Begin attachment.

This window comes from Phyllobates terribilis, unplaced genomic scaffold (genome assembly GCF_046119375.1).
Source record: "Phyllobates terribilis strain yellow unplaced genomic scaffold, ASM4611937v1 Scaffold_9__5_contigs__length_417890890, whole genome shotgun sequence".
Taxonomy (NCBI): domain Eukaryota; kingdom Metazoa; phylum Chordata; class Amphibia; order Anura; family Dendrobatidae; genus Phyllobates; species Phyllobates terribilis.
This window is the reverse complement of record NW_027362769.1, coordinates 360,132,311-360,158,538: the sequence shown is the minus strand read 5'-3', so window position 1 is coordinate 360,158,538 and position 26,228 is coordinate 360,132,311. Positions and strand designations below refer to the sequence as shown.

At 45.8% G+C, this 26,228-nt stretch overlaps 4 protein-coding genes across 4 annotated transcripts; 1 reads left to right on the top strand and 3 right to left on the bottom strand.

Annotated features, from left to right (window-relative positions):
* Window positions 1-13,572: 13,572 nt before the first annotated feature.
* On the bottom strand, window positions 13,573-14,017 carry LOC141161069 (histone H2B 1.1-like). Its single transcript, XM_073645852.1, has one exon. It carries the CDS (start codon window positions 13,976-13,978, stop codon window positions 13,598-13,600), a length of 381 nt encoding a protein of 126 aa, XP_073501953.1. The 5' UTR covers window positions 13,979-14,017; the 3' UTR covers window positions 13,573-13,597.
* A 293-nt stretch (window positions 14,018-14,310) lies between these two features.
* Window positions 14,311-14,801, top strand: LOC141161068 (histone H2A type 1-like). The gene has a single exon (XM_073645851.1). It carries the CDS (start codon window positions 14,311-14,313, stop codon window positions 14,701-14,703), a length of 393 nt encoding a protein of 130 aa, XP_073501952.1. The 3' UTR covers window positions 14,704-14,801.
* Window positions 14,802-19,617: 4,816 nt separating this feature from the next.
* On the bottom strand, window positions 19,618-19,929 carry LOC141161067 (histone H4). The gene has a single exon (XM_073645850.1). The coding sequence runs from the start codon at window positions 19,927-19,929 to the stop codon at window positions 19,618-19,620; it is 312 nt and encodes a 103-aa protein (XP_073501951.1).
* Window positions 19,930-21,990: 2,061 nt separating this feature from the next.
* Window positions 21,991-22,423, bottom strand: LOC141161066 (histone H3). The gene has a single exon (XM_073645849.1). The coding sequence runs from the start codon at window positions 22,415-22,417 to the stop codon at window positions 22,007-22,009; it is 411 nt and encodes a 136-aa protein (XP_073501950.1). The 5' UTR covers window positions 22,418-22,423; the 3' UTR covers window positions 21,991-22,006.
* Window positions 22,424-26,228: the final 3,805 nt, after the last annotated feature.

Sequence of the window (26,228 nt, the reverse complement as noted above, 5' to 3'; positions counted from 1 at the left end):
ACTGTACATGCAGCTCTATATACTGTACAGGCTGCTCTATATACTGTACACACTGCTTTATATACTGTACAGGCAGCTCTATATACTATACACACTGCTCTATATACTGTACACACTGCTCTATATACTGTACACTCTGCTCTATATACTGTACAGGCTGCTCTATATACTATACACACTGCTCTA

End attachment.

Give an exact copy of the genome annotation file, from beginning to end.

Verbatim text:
This window comes from Phyllobates terribilis, unplaced genomic scaffold (genome assembly GCF_046119375.1).
Source record: "Phyllobates terribilis strain yellow unplaced genomic scaffold, ASM4611937v1 Scaffold_9__5_contigs__length_417890890, whole genome shotgun sequence".
Taxonomy (NCBI): domain Eukaryota; kingdom Metazoa; phylum Chordata; class Amphibia; order Anura; family Dendrobatidae; genus Phyllobates; species Phyllobates terribilis.
This window is the reverse complement of record NW_027362769.1, coordinates 360,132,311-360,158,538: the sequence shown is the minus strand read 5'-3', so window position 1 is coordinate 360,158,538 and position 26,228 is coordinate 360,132,311. Positions and strand designations below refer to the sequence as shown.

At 45.8% G+C, this 26,228-nt stretch overlaps 4 protein-coding genes across 4 annotated transcripts; 1 reads left to right on the top strand and 3 right to left on the bottom strand.

Annotated features, from left to right (window-relative positions):
* Window positions 1-13,572: 13,572 nt before the first annotated feature.
* On the bottom strand, window positions 13,573-14,017 carry LOC141161069 (histone H2B 1.1-like). Its single transcript, XM_073645852.1, has one exon. It carries the CDS (start codon window positions 13,976-13,978, stop codon window positions 13,598-13,600), a length of 381 nt encoding a protein of 126 aa, XP_073501953.1. The 5' UTR covers window positions 13,979-14,017; the 3' UTR covers window positions 13,573-13,597.
* A 293-nt stretch (window positions 14,018-14,310) lies between these two features.
* Window positions 14,311-14,801, top strand: LOC141161068 (histone H2A type 1-like). The gene has a single exon (XM_073645851.1). It carries the CDS (start codon window positions 14,311-14,313, stop codon window positions 14,701-14,703), a length of 393 nt encoding a protein of 130 aa, XP_073501952.1. The 3' UTR covers window positions 14,704-14,801.
* Window positions 14,802-19,617: 4,816 nt separating this feature from the next.
* On the bottom strand, window positions 19,618-19,929 carry LOC141161067 (histone H4). The gene has a single exon (XM_073645850.1). The coding sequence runs from the start codon at window positions 19,927-19,929 to the stop codon at window positions 19,618-19,620; it is 312 nt and encodes a 103-aa protein (XP_073501951.1).
* Window positions 19,930-21,990: 2,061 nt separating this feature from the next.
* Window positions 21,991-22,423, bottom strand: LOC141161066 (histone H3). The gene has a single exon (XM_073645849.1). The coding sequence runs from the start codon at window positions 22,415-22,417 to the stop codon at window positions 22,007-22,009; it is 411 nt and encodes a 136-aa protein (XP_073501950.1). The 5' UTR covers window positions 22,418-22,423; the 3' UTR covers window positions 21,991-22,006.
* Window positions 22,424-26,228: the final 3,805 nt, after the last annotated feature.

Sequence of the window (26,228 nt, the reverse complement as noted above, 5' to 3'; positions counted from 1 at the left end):
ACTGTACATGCAGCTCTATATACTGTACAGGCTGCTCTATATACTGTACACACTGCTTTATATACTGTACAGGCAGCTCTATATACTATACACACTGCTCTATATACTGTACACACTGCTCTATATACTGTACACTCTGCTCTATATACTGTACAGGCTGCTCTATATACTATACACACTGCTCTA